Scoring of RA

We observed mice daily for development of inflammation in the 4 limbs from day 0 to 14. The thickness of each footpad was measured using a slide caliper. In addition, the severity of inflammation was scored according to the criteria of Chondrex, as follows: 0, normal; 1, mild but definite redness and swelling of the ankle or wrist, or apparent redness and swelling limited to individual digits regardless of the number of affected digits; 2, moderate redness and swelling of ankle and wrist; 3, severe redness and swelling of the entire paw including digits; 4, maximally inflamed limb with involvement of multiple joints.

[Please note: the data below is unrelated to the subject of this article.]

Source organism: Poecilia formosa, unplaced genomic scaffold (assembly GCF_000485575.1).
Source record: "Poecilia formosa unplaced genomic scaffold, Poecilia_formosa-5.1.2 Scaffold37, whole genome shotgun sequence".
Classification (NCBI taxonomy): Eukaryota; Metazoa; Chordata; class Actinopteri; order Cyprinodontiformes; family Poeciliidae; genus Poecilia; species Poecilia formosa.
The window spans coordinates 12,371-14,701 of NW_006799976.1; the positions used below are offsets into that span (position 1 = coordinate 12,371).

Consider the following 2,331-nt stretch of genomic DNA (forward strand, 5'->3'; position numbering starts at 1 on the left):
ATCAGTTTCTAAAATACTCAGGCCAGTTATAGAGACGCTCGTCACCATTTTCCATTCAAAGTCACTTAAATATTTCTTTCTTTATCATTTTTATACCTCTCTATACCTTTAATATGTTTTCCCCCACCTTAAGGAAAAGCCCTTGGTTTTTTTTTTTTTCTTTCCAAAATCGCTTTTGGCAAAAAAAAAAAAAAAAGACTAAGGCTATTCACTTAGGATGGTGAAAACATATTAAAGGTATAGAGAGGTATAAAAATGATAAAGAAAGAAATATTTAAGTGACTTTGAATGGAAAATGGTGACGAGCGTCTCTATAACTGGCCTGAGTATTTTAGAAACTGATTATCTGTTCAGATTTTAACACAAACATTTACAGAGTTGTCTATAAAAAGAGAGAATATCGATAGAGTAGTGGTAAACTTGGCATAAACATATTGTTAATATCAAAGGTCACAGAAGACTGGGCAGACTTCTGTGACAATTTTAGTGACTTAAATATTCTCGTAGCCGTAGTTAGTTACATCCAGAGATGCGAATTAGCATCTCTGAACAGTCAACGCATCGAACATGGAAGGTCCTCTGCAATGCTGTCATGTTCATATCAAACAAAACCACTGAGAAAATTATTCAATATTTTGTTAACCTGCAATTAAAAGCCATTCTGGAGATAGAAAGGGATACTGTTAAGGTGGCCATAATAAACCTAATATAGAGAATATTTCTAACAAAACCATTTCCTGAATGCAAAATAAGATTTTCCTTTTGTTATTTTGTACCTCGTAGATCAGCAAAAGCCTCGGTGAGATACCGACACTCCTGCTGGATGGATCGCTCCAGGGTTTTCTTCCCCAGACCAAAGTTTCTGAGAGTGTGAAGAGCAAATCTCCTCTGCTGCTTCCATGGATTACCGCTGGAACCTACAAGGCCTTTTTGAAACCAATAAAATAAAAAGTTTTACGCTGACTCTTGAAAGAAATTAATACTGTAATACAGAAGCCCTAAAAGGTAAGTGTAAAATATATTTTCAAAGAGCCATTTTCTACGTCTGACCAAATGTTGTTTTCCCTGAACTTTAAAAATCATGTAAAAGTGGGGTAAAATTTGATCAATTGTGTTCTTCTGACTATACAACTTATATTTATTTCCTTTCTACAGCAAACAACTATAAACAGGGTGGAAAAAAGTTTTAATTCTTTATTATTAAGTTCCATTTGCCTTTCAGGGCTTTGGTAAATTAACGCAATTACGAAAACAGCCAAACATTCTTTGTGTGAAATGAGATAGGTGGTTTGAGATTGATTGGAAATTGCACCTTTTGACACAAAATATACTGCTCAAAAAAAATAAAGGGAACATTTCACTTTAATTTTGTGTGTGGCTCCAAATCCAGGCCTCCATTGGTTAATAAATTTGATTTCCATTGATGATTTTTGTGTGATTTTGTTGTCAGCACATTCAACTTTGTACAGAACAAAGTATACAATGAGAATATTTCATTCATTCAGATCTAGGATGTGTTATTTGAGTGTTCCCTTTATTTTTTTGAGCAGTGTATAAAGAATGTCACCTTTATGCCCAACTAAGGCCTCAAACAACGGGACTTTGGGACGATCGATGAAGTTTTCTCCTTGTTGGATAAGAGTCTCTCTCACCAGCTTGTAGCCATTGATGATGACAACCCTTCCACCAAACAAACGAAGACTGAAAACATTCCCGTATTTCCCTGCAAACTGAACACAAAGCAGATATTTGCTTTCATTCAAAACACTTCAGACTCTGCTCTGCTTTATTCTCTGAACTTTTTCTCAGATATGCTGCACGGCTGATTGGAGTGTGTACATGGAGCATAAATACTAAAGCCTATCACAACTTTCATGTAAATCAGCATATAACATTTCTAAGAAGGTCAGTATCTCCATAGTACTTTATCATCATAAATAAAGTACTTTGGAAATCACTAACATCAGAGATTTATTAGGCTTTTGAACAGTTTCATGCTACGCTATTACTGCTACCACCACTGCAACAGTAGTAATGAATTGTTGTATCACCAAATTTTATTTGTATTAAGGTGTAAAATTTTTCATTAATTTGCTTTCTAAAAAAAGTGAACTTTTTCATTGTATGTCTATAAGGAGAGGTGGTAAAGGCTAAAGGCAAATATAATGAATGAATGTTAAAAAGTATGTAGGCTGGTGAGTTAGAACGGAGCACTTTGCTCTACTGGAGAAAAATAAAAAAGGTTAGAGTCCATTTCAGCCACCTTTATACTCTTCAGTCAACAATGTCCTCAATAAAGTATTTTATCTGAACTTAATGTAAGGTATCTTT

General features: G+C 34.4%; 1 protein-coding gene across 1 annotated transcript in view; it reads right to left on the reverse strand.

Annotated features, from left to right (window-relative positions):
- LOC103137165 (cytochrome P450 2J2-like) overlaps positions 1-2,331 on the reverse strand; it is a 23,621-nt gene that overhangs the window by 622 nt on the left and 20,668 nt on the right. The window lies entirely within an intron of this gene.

X-ray micro-tomography

After blood sampling, all 4 limbs were dissected and fixed in 4% paraformaldehyde (pH 7.4). The tibias were subjected to three-dimensional micro-computed tomography. Three-dimensional microstructural image data obtained were reconstructed using TRI/3D-BON software (Ratoc System Engineering Co., Ltd., Tokyo, Japan).

Histological examinations

The fixed limbs were decalcified in a decalcifying solution from Wako Pure Chemicals Co., Ltd. (Osaka, Japan) and embedded in paraffin. They were finally sliced into 8-μm sections, stained with hematoxylin and eosin, and observed under a microscope. For observation of the articular cartilage, the sections were stained with 0.1% Fast Green for 5 minutes, rinsed with 1% acetic acid for 10 seconds, and stained with Safranin O for 5 minutes.

Statistical analyses